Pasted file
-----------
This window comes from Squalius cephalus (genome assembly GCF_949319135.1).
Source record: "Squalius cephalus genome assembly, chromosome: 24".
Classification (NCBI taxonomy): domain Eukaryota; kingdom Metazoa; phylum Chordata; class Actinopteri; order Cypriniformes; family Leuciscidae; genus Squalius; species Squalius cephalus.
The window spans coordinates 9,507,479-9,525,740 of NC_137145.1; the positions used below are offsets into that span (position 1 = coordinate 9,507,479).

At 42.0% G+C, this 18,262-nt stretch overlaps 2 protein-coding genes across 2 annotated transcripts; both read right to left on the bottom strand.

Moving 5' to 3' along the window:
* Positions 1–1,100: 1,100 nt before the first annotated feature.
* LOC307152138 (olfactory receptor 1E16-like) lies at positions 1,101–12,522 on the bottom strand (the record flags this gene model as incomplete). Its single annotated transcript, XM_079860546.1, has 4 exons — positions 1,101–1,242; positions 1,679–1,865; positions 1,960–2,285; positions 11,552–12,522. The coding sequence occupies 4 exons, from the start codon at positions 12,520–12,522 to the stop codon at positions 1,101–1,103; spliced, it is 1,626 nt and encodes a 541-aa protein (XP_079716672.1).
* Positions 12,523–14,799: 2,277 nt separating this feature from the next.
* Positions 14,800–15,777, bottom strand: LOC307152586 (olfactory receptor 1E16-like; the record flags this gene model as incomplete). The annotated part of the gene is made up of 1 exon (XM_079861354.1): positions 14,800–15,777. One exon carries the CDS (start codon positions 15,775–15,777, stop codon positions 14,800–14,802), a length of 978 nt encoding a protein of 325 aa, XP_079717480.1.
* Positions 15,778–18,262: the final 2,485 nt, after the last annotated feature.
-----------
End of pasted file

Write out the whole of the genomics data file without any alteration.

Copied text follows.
This window comes from Squalius cephalus (genome assembly GCF_949319135.1).
Source record: "Squalius cephalus genome assembly, chromosome: 24".
Classification (NCBI taxonomy): domain Eukaryota; kingdom Metazoa; phylum Chordata; class Actinopteri; order Cypriniformes; family Leuciscidae; genus Squalius; species Squalius cephalus.
The window spans coordinates 9,507,479-9,525,740 of NC_137145.1; the positions used below are offsets into that span (position 1 = coordinate 9,507,479).

At 42.0% G+C, this 18,262-nt stretch overlaps 2 protein-coding genes across 2 annotated transcripts; both read right to left on the bottom strand.

Moving 5' to 3' along the window:
* Positions 1–1,100: 1,100 nt before the first annotated feature.
* LOC307152138 (olfactory receptor 1E16-like) lies at positions 1,101–12,522 on the bottom strand (the record flags this gene model as incomplete). Its single annotated transcript, XM_079860546.1, has 4 exons — positions 1,101–1,242; positions 1,679–1,865; positions 1,960–2,285; positions 11,552–12,522. The coding sequence occupies 4 exons, from the start codon at positions 12,520–12,522 to the stop codon at positions 1,101–1,103; spliced, it is 1,626 nt and encodes a 541-aa protein (XP_079716672.1).
* Positions 12,523–14,799: 2,277 nt separating this feature from the next.
* Positions 14,800–15,777, bottom strand: LOC307152586 (olfactory receptor 1E16-like; the record flags this gene model as incomplete). The annotated part of the gene is made up of 1 exon (XM_079861354.1): positions 14,800–15,777. One exon carries the CDS (start codon positions 15,775–15,777, stop codon positions 14,800–14,802), a length of 978 nt encoding a protein of 325 aa, XP_079717480.1.
* Positions 15,778–18,262: the final 2,485 nt, after the last annotated feature.